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Traditional Fears

August 19, 2017

 

Let me set the tone.

 

“People fear what they don't understand and hate what they can't conquer.”

― Andrew Smith

 

     I’ll keep this short and sweet.  Let me explain how this quote relates to the martial arts, specifically training and practice of the martial arts. Martial arts have a wide variety of options of study whether it be grappling, striking, weapons, etc.

 

     Becoming familiar or even fluent in all aspects of your selected art takes time, correct practice, and passion for the art.  Those that study American Ninjutsu know the art offers a huge range of areas to study. Over time practitioners will come to find their favorite areas of training and their least favorite aspect. This can lead to over training in the practitioner’s favorite aspects of the art and neglect in what they consider trivial or unrealistically available in the modern world.

 

     What it truly means to be a black belt in American Ninjutsu or any martial art for that matter is a firm grasp of all basics and an ability to properly articulate and teach those said basics to others. Even more so it should be understood that for further advancement in black belt ranks, all aspects of training should be close to some level of mastery and no portion of the art should be neglected. When a student approaches me and says “I hate this weapon” or “I’m not good at the sword forms” That’s the perfect time to make sure that the student truly understands the aspect of training in question and/or I as a teacher have fully related and explained thoroughly all the aspects of the area of study.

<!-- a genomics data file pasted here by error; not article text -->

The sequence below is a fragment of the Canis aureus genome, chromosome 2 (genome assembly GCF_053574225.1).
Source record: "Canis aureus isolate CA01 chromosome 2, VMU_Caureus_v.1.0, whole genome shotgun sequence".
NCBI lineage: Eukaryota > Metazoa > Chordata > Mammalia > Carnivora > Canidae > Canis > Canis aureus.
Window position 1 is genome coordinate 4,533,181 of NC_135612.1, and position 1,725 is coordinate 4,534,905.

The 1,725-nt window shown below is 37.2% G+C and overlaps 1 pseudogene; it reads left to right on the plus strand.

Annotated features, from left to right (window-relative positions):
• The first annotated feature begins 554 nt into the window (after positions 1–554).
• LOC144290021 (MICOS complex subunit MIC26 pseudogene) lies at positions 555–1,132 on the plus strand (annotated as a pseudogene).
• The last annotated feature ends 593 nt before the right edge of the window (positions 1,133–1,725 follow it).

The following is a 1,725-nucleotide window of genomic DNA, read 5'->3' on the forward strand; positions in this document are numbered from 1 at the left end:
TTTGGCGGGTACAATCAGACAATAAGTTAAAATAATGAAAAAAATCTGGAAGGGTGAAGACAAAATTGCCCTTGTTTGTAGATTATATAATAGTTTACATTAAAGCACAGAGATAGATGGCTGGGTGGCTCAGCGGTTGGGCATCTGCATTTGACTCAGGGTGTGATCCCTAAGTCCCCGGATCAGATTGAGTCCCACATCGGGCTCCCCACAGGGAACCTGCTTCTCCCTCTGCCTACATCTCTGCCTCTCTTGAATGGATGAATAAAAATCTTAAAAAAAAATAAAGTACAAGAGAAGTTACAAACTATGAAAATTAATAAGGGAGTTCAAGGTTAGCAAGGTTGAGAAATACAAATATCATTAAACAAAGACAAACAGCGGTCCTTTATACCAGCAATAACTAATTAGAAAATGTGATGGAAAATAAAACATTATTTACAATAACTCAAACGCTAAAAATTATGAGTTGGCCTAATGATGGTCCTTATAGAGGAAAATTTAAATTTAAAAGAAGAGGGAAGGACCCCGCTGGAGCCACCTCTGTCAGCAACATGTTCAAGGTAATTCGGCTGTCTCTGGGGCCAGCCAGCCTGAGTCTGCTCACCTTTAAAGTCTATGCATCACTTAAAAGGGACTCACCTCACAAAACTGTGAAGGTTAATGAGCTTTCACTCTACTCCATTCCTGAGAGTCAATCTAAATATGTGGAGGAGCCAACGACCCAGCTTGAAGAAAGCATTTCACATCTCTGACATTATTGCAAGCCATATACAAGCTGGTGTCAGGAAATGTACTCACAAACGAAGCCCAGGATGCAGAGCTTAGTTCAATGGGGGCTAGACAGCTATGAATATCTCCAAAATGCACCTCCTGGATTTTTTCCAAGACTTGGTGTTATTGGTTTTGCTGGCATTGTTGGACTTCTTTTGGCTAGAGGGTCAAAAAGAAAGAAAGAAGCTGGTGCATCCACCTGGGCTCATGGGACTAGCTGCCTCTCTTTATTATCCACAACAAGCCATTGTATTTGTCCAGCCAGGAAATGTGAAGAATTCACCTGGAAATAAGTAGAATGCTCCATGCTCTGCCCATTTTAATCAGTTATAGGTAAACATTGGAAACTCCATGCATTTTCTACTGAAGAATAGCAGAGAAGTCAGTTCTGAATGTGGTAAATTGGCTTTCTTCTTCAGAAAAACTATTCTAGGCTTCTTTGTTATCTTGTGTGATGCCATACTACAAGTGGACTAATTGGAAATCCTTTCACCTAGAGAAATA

When I was coming up through the ranks I truly hated “the strap.” It wasn’t until I had been a black belt for some time and had put some training into the weapon and received training from numerous instructors that I realized that my ignorance and arrogance had truly shorted me from fully appreciating it. It’s hard to watch people neglect to teach something in our art or any art for that matter, or not pass on something to future generations because it’s a training aspect they fear wasting time on because they truly don’t understand.

 

 

Article written by Kyle Stockton. Kyle is a 3rd Degree Senior Status Instructor in American Ninjutsu. Kyle has trained and taught in various martial arts over his career. He currently teaches and is the Program Director at the Arlington school.

 

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